Plant Wars and Tinder Boxes

Sometimes it’s hard to get kids enthused about plants
when there are snakes around. “Vertebrates are cute and fuzzy, and we’re
vertebrates, so it’s easy to relate,” says plant ecologist Jocelyn Holt.
Nurturing a child’s sense of kinship with plants requires some effort.

Jocelyn works with the National Park Service to bring EcoHelper students from the Los Angeles Unified School District
to hike, pull weeds, and replant healthy native plant species. Students get
hooked on plants and keep coming
back. “Sometimes I wonder if we’re
getting through,” says Jocelyn. “It can take years, but you can tell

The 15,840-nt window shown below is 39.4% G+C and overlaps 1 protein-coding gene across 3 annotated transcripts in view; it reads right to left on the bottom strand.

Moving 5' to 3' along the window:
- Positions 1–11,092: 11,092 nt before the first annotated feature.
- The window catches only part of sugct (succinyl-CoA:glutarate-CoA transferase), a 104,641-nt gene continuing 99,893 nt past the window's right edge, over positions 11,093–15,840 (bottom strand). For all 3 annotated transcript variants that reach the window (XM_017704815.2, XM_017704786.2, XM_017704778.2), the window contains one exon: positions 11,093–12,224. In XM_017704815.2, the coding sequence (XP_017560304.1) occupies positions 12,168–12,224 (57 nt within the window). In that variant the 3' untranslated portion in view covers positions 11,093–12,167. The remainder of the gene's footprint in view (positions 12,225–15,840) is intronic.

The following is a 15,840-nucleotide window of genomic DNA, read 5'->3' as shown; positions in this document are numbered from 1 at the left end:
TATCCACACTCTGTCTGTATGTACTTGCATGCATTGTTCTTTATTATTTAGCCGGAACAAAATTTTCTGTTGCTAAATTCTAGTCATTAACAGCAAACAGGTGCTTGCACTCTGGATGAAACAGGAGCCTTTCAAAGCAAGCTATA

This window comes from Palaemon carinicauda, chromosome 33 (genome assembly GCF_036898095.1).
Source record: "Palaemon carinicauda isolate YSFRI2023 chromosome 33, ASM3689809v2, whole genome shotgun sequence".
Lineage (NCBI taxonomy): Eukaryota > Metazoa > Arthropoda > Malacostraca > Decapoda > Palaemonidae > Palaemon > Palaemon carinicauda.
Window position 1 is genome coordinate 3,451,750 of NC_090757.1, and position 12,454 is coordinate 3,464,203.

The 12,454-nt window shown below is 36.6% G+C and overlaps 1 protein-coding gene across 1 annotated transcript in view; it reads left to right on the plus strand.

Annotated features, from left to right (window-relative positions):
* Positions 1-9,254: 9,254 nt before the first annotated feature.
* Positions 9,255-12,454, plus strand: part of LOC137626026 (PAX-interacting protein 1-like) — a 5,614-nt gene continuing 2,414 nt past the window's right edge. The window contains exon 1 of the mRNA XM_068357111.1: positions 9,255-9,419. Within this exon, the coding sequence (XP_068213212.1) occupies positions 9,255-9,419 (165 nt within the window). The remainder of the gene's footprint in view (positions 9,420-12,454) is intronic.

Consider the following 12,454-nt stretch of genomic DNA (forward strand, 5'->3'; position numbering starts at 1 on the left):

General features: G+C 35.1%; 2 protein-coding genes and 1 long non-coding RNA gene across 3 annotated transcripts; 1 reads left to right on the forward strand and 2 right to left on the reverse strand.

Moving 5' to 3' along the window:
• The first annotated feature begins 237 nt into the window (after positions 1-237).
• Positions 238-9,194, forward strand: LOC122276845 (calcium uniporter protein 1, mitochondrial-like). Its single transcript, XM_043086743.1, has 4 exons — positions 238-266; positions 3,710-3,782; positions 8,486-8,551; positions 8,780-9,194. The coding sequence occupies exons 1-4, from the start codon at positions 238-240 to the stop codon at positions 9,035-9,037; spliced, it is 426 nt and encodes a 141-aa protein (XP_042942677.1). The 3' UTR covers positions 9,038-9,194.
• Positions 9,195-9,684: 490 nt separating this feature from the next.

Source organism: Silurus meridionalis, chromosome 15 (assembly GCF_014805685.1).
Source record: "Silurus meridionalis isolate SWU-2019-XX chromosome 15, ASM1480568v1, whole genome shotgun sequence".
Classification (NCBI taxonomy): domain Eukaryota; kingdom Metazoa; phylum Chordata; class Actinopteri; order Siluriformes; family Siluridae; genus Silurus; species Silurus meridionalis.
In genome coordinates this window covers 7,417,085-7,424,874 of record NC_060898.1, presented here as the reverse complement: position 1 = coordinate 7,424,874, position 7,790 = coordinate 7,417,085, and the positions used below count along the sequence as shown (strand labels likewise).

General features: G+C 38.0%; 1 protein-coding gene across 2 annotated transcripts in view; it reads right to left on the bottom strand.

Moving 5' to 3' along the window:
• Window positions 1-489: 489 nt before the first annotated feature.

when it really
sinks in, and the students say ‘Hey, I understand this! Plants
are cool!'”

The Mediterranean climate that accounts for today’s
perfect weather also allows more than 1,200 native plant species to flourish in
the
Santa Monica Mountains. This natural diversity is
threatened by some 70 species of prolific non-native plants.

Why does it matter? Exotic “invasives” like
eucalyptus, storksbill, and horehound get a head start in the growing season,
towering over native species in no time at all, shading them out of their
territory and sucking up more than their share of water. Adding insult to
injury, when some invasives die, they create thick mats of organic material
that prevent native species from getting established. What’s more, many
invasives increase the rate and intensity of fires in these tinderbox hills.

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